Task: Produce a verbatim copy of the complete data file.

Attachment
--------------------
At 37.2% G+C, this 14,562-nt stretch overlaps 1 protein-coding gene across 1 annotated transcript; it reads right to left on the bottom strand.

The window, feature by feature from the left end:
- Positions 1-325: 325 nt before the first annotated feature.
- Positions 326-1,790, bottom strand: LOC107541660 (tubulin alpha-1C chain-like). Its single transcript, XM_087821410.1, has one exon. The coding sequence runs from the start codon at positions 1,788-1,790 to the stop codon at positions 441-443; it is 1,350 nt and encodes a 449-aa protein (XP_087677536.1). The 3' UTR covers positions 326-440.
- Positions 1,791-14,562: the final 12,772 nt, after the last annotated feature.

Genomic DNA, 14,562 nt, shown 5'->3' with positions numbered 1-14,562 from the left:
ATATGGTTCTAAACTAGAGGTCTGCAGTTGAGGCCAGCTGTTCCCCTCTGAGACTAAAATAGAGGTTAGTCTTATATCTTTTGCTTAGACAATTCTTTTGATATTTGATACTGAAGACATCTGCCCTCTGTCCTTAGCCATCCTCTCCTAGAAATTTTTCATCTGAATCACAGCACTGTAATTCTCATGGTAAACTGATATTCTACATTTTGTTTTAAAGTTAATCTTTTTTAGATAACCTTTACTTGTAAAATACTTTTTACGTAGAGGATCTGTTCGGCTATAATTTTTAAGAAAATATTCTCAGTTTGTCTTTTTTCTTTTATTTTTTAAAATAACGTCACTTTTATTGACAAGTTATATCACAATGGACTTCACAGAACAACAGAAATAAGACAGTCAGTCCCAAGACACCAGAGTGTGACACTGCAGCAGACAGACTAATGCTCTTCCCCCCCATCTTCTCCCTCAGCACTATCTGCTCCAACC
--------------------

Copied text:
At 37.2% G+C, this 14,562-nt stretch overlaps 1 protein-coding gene across 1 annotated transcript; it reads right to left on the bottom strand.

The window, feature by feature from the left end:
- Positions 1-325: 325 nt before the first annotated feature.
- Positions 326-1,790, bottom strand: LOC107541660 (tubulin alpha-1C chain-like). Its single transcript, XM_087821410.1, has one exon. The coding sequence runs from the start codon at positions 1,788-1,790 to the stop codon at positions 441-443; it is 1,350 nt and encodes a 449-aa protein (XP_087677536.1). The 3' UTR covers positions 326-440.
- Positions 1,791-14,562: the final 12,772 nt, after the last annotated feature.

Genomic DNA, 14,562 nt, shown 5'->3' with positions numbered 1-14,562 from the left:
ATATGGTTCTAAACTAGAGGTCTGCAGTTGAGGCCAGCTGTTCCCCTCTGAGACTAAAATAGAGGTTAGTCTTATATCTTTTGCTTAGACAATTCTTTTGATATTTGATACTGAAGACATCTGCCCTCTGTCCTTAGCCATCCTCTCCTAGAAATTTTTCATCTGAATCACAGCACTGTAATTCTCATGGTAAACTGATATTCTACATTTTGTTTTAAAGTTAATCTTTTTTAGATAACCTTTACTTGTAAAATACTTTTTACGTAGAGGATCTGTTCGGCTATAATTTTTAAGAAAATATTCTCAGTTTGTCTTTTTTCTTTTATTTTTTAAAATAACGTCACTTTTATTGACAAGTTATATCACAATGGACTTCACAGAACAACAGAAATAAGACAGTCAGTCCCAAGACACCAGAGTGTGACACTGCAGCAGACAGACTAATGCTCTTCCCCCCCATCTTCTCCCTCAGCACTATCTGCTCCAACC